A report on the conference "History of Russian uncensored literature: persones, communities, production of newforms and canons". MSTTU, March 22, 2014
The article responds to Mark Lipovetsky’s discussion of how the term “postmodernism” is used in contemporary Russian cultural and political discourse, calling for a broader, macro-historical perspective. As distinct from the more dialectical practice of “shimmering,” associated with Moscow conceptualism, the radical stiobpracticed by Timur Novikov’s New Academy is fundamentally post-critical, reflecting a global cultural trend that accompanied the neoliberal revolution of 1989—91. It is this avant-garde moment — the last avant-garde — that ushered in the shift in thinking Lipovetsky describes, a shift that begins in late/post-Soviet art, far in advance of similar tendencies now observable in western culture.
The first English-language conference on the work of Vladimir Sorokin, "Vladimir Sorokin's Languages: Mediality, Interculturality, Translation," was held in the Danish city of Aarhus 31 March — 1 April 2012. The articles in this section, which was compiled by Mark Lipovetsky (University of Colorado), are based on the papers read at the Aarhus conference and are united by their shared approach to the work of Sorokin. They examine the question of how this writer methodically overcomes the boundaries of the literary aesthetic itself, tearing apart the fabric of literature and transforming his texts into performative, ritual or bodily acts. These articles examine Sorokin's "method" through specific texts: A novel in Nariman Skakov's (Stanford University) "The word in "A novel"," "Target" in an article by Ilya Kukulin (Higher School of Economics), "The technogenic uterus of history (Notes on the origins of a key image in A. Zeldovich and V. Sorokin's film "Target"), "Blue Lard" in Manuela Kovalev's (University of Manchester) "Empty words? The function of non-normative language in V. Sorokin's Blue Lard." The conclusions reached in all of the scholars' articles coincide in terms of a new conceptualisation of Sorokin — not only as a critic of authoritative discourses, but also as a trailblazer into unknown semiotic spaces hidden behind discourse — anthropological, cultural, political spaces — paths to which are blown open by the dynamite of Sorokin's deconstructions.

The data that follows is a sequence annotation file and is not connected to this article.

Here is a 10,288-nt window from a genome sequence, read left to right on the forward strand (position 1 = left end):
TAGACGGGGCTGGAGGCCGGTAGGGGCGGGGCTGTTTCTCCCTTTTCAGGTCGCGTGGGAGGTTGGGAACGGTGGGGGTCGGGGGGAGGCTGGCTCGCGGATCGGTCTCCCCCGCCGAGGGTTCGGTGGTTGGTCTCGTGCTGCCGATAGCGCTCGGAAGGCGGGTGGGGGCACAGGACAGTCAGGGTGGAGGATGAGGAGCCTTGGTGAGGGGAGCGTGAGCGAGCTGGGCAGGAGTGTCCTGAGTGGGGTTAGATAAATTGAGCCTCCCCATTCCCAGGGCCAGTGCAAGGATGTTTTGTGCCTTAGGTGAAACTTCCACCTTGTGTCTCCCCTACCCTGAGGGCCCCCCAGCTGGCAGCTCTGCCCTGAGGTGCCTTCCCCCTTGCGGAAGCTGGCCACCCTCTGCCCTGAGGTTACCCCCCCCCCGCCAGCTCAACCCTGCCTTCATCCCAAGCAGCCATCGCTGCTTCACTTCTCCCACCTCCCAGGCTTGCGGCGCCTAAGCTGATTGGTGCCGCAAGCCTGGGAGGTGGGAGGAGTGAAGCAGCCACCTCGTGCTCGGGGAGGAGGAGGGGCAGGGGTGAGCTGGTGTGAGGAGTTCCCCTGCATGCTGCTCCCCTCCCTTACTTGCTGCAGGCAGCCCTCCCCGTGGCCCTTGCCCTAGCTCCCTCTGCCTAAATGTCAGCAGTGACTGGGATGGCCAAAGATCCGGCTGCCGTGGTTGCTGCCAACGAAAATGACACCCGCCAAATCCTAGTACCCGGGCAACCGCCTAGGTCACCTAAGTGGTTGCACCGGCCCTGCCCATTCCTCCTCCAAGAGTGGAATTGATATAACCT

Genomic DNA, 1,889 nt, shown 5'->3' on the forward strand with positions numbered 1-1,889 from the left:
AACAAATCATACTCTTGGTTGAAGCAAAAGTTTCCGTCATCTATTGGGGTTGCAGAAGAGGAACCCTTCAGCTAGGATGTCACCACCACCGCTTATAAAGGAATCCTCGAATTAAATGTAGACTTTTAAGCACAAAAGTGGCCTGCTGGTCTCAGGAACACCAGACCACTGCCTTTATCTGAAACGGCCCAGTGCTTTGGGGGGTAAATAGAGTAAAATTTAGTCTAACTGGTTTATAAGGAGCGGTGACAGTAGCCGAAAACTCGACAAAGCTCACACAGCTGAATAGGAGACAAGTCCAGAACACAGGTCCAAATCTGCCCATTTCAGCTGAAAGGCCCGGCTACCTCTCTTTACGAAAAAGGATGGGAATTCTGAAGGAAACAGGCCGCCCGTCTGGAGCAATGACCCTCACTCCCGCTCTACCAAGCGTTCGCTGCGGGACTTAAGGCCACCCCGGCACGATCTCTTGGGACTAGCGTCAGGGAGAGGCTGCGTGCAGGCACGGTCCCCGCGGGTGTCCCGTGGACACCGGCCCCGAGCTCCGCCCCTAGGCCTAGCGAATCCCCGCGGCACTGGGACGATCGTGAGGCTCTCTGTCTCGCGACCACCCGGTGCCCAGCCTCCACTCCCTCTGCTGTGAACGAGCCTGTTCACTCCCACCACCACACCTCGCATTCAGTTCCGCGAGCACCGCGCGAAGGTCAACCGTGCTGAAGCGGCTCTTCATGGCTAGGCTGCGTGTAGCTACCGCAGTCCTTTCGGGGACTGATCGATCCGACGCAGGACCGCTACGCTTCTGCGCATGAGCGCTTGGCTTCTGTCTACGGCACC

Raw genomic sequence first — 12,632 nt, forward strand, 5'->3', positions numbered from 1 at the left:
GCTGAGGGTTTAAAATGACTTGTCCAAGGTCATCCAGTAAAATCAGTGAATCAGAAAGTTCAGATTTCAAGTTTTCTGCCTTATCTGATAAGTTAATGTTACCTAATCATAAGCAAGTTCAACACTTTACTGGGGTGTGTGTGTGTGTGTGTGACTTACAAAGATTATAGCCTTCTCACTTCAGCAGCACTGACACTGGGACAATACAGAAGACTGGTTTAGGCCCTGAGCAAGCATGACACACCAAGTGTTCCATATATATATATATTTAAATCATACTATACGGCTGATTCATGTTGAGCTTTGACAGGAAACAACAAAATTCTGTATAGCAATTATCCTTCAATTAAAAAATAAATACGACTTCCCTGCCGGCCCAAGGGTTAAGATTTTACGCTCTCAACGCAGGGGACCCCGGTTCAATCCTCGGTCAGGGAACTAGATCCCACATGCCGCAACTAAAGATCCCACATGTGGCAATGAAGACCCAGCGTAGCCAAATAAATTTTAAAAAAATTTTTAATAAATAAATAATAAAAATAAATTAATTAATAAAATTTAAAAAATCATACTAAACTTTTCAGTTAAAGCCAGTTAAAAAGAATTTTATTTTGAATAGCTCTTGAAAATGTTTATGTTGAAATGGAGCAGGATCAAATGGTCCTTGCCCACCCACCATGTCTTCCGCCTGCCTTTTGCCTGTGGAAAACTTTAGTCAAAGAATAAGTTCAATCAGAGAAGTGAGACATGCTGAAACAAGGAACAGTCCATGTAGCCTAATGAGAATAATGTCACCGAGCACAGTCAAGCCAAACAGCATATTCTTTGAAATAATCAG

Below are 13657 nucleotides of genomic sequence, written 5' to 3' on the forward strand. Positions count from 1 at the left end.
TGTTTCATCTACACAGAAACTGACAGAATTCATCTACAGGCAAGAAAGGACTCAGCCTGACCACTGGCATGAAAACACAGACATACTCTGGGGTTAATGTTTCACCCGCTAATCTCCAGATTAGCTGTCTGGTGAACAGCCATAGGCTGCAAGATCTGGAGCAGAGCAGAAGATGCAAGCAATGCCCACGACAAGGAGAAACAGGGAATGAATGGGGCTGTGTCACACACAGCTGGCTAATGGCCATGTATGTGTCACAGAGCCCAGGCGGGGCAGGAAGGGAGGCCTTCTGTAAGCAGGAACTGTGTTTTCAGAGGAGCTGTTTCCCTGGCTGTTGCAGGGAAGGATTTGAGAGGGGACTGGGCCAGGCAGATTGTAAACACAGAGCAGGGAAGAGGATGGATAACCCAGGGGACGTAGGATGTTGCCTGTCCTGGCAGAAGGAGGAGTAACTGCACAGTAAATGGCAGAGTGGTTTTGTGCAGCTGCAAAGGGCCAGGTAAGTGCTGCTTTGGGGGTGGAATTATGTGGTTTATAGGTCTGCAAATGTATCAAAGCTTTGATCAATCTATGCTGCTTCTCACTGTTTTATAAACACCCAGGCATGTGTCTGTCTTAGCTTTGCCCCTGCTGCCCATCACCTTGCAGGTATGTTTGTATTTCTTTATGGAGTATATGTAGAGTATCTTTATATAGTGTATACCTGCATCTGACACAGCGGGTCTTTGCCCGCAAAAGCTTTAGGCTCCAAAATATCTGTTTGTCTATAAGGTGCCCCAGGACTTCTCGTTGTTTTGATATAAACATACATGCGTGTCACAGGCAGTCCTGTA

The authors analyze public discussions of higher education and the academic world in contemporary Russia, examining the confrontation between the ideological positions of the new managerialism and academic professionalism. Using analyses by foreign and Russian researchers, the authors highlight key features of these ideologies and reconstruct the historical framework of the antagonism between them (in an international context). They also reveal three peculiarities observed in the recent managers vs. professionals debate in Russia: the oppositions of past and future, local and global, and also reciprocal mistrust. In conclusion, they discuss possible ways out of this discursive confrontation.
The modern university, and with it the academic profession itself, are facing new challenges: first, the increasing complexity of labor markets and globalization are undermining the structure of the academic profession, and secondly, the rise in cost of university research calls into question the autonomy of the university. The internationalization of the academic labor market encourages rethinking the structure of academic professions that have historically been focused on national (regional) contexts. The university is too expensive for the state and/or for students. One way to keep the autonomy of the university is to offer society, the state and businesses a wide range of services. Demin seeks to answer the following questions: can bureaucratic (self-)management effectively regulate the growing body of the university? Is it necessary to relinquish part of the university’s autonomy to a hired manager? Can “soft managerialism,” using economic instruments to reveal the possibilities of the university to society, become a new defense of university autonomy?
This paper examines the book reviews published in Soviet journals in 1930–1950. The paper reveals the norms and functions of scholarly reviewing in that period, determines the influence of state ideology on this genre, and analyzes the difference of reviewing strategy in multi- and monodisciplinary journals.